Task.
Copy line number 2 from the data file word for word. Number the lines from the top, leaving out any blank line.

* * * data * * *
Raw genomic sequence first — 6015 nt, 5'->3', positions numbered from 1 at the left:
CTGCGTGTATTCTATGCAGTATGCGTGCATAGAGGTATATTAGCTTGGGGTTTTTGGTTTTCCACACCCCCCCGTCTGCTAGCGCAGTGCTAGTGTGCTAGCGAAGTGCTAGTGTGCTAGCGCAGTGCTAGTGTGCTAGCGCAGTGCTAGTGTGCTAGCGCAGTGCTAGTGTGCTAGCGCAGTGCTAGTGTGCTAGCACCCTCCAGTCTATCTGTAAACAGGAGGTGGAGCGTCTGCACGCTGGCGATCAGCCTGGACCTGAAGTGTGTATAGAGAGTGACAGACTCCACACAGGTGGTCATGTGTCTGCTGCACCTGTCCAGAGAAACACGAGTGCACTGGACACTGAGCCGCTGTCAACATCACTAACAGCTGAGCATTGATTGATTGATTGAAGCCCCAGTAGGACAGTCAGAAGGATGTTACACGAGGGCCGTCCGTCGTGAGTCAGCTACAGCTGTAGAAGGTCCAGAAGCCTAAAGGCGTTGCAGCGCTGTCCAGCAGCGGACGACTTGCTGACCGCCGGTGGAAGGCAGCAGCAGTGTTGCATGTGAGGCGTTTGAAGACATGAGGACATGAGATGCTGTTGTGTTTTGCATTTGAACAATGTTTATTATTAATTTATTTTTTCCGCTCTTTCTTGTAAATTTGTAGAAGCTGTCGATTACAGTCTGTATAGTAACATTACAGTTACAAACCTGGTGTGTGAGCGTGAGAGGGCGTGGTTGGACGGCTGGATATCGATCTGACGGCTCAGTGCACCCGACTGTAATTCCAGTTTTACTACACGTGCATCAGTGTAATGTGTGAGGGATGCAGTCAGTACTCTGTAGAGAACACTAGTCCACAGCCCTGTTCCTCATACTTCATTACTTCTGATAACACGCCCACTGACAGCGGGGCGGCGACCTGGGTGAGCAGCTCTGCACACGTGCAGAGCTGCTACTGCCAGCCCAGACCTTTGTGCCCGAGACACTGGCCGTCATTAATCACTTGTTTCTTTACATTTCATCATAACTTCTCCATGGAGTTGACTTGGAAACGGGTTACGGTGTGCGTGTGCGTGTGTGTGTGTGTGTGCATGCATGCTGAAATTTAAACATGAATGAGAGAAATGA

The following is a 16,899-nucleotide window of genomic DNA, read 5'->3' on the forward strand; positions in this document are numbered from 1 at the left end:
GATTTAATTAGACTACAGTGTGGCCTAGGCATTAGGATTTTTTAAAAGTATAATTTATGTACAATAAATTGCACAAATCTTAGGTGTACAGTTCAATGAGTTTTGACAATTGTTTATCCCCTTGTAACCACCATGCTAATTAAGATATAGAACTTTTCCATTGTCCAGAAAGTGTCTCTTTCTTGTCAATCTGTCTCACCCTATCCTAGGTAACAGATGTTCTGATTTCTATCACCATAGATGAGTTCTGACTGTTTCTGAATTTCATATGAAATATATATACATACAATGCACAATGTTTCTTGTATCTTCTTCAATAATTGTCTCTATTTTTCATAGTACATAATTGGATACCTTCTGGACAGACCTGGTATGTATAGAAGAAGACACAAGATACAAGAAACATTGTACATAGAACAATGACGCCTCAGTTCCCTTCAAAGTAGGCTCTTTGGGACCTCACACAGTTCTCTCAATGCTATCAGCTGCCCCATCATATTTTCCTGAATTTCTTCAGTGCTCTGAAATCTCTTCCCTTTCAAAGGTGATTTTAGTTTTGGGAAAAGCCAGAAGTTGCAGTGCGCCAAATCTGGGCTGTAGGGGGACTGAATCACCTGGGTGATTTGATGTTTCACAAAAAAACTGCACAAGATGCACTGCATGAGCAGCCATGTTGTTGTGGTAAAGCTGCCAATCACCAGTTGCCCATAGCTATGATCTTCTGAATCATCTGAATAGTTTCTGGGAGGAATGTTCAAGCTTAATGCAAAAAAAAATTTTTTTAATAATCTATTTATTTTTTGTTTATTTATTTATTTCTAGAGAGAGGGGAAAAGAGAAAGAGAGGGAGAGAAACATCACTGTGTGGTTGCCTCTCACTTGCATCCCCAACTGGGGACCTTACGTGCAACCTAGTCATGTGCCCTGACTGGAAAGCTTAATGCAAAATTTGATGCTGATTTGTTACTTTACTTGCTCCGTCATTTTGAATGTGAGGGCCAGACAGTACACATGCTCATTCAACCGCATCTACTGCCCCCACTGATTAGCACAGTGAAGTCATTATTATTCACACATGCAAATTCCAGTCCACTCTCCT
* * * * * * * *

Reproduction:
CTGCGTGTATTCTATGCAGTATGCGTGCATAGAGGTATATTAGCTTGGGGTTTTTGGTTTTCCACACCCCCCCGTCTGCTAGCGCAGTGCTAGTGTGCTAGCGAAGTGCTAGTGTGCTAGCGCAGTGCTAGTGTGCTAGCGCAGTGCTAGTGTGCTAGCGCAGTGCTAGTGTGCTAGCGCAGTGCTAGTGTGCTAGCACCCTCCAGTCTATCTGTAAACAGGAGGTGGAGCGTCTGCACGCTGGCGATCAGCCTGGACCTGAAGTGTGTATAGAGAGTGACAGACTCCACACAGGTGGTCATGTGTCTGCTGCACCTGTCCAGAGAAACACGAGTGCACTGGACACTGAGCCGCTGTCAACATCACTAACAGCTGAGCATTGATTGATTGATTGAAGCCCCAGTAGGACAGTCAGAAGGATGTTACACGAGGGCCGTCCGTCGTGAGTCAGCTACAGCTGTAGAAGGTCCAGAAGCCTAAAGGCGTTGCAGCGCTGTCCAGCAGCGGACGACTTGCTGACCGCCGGTGGAAGGCAGCAGCAGTGTTGCATGTGAGGCGTTTGAAGACATGAGGACATGAGATGCTGTTGTGTTTTGCATTTGAACAATGTTTATTATTAATTTATTTTTTCCGCTCTTTCTTGTAAATTTGTAGAAGCTGTCGATTACAGTCTGTATAGTAACATTACAGTTACAAACCTGGTGTGTGAGCGTGAGAGGGCGTGGTTGGACGGCTGGATATCGATCTGACGGCTCAGTGCACCCGACTGTAATTCCAGTTTTACTACACGTGCATCAGTGTAATGTGTGAGGGATGCAGTCAGTACTCTGTAGAGAACACTAGTCCACAGCCCTGTTCCTCATACTTCATTACTTCTGATAACACGCCCACTGACAGCGGGGCGGCGACCTGGGTGAGCAGCTCTGCACACGTGCAGAGCTGCTACTGCCAGCCCAGACCTTTGTGCCCGAGACACTGGCCGTCATTAATCACTTGTTTCTTTACATTTCATCATAACTTCTCCATGGAGTTGACTTGGAAACGGGTTACGGTGTGCGTGTGCGTGTGTGTGTGTGTGTGCATGCATGCTGAAATTTAAACATGAATGAGAGAAATGA